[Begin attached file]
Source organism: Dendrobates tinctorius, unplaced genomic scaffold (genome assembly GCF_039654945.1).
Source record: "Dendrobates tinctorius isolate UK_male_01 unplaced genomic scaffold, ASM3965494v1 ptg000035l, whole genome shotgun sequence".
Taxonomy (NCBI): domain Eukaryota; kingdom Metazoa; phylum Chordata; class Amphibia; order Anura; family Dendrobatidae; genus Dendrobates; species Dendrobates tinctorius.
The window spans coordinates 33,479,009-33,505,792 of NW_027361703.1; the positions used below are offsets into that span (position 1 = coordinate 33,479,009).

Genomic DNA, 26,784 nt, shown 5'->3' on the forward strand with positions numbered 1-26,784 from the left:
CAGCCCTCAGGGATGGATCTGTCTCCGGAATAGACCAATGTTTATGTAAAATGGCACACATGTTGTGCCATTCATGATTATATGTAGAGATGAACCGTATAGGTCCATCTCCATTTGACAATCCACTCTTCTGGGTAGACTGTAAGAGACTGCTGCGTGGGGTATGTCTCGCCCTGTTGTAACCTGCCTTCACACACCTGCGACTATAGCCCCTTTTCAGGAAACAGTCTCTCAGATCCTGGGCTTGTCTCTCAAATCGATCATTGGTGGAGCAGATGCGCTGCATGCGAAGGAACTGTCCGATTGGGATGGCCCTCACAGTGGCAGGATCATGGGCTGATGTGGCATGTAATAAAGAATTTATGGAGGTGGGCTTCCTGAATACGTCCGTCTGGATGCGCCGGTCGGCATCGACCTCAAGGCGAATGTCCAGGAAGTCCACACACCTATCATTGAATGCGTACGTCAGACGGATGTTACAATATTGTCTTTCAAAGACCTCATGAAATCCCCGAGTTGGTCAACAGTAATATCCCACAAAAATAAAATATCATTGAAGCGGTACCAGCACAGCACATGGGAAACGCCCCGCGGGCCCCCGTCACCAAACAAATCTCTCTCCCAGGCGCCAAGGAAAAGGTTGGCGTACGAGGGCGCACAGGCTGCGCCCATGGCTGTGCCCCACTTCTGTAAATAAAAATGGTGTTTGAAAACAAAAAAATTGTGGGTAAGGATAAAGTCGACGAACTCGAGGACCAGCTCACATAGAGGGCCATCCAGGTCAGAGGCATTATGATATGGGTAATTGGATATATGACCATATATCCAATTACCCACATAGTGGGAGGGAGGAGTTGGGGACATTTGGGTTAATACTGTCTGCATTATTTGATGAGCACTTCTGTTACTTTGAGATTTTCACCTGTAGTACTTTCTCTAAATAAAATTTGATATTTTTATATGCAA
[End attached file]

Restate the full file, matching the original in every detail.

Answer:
Source organism: Dendrobates tinctorius, unplaced genomic scaffold (genome assembly GCF_039654945.1).
Source record: "Dendrobates tinctorius isolate UK_male_01 unplaced genomic scaffold, ASM3965494v1 ptg000035l, whole genome shotgun sequence".
Taxonomy (NCBI): domain Eukaryota; kingdom Metazoa; phylum Chordata; class Amphibia; order Anura; family Dendrobatidae; genus Dendrobates; species Dendrobates tinctorius.
The window spans coordinates 33,479,009-33,505,792 of NW_027361703.1; the positions used below are offsets into that span (position 1 = coordinate 33,479,009).

Genomic DNA, 26,784 nt, shown 5'->3' on the forward strand with positions numbered 1-26,784 from the left:
CAGCCCTCAGGGATGGATCTGTCTCCGGAATAGACCAATGTTTATGTAAAATGGCACACATGTTGTGCCATTCATGATTATATGTAGAGATGAACCGTATAGGTCCATCTCCATTTGACAATCCACTCTTCTGGGTAGACTGTAAGAGACTGCTGCGTGGGGTATGTCTCGCCCTGTTGTAACCTGCCTTCACACACCTGCGACTATAGCCCCTTTTCAGGAAACAGTCTCTCAGATCCTGGGCTTGTCTCTCAAATCGATCATTGGTGGAGCAGATGCGCTGCATGCGAAGGAACTGTCCGATTGGGATGGCCCTCACAGTGGCAGGATCATGGGCTGATGTGGCATGTAATAAAGAATTTATGGAGGTGGGCTTCCTGAATACGTCCGTCTGGATGCGCCGGTCGGCATCGACCTCAAGGCGAATGTCCAGGAAGTCCACACACCTATCATTGAATGCGTACGTCAGACGGATGTTACAATATTGTCTTTCAAAGACCTCATGAAATCCCCGAGTTGGTCAACAGTAATATCCCACAAAAATAAAATATCATTGAAGCGGTACCAGCACAGCACATGGGAAACGCCCCGCGGGCCCCCGTCACCAAACAAATCTCTCTCCCAGGCGCCAAGGAAAAGGTTGGCGTACGAGGGCGCACAGGCTGCGCCCATGGCTGTGCCCCACTTCTGTAAATAAAAATGGTGTTTGAAAACAAAAAAATTGTGGGTAAGGATAAAGTCGACGAACTCGAGGACCAGCTCACATAGAGGGCCATCCAGGTCAGAGGCATTATGATATGGGTAATTGGATATATGACCATATATCCAATTACCCACATAGTGGGAGGGAGGAGTTGGGGACATTTGGGTTAATACTGTCTGCATTATTTGATGAGCACTTCTGTTACTTTGAGATTTTCACCTGTAGTACTTTCTCTAAATAAAATTTGATATTTTTATATGCAA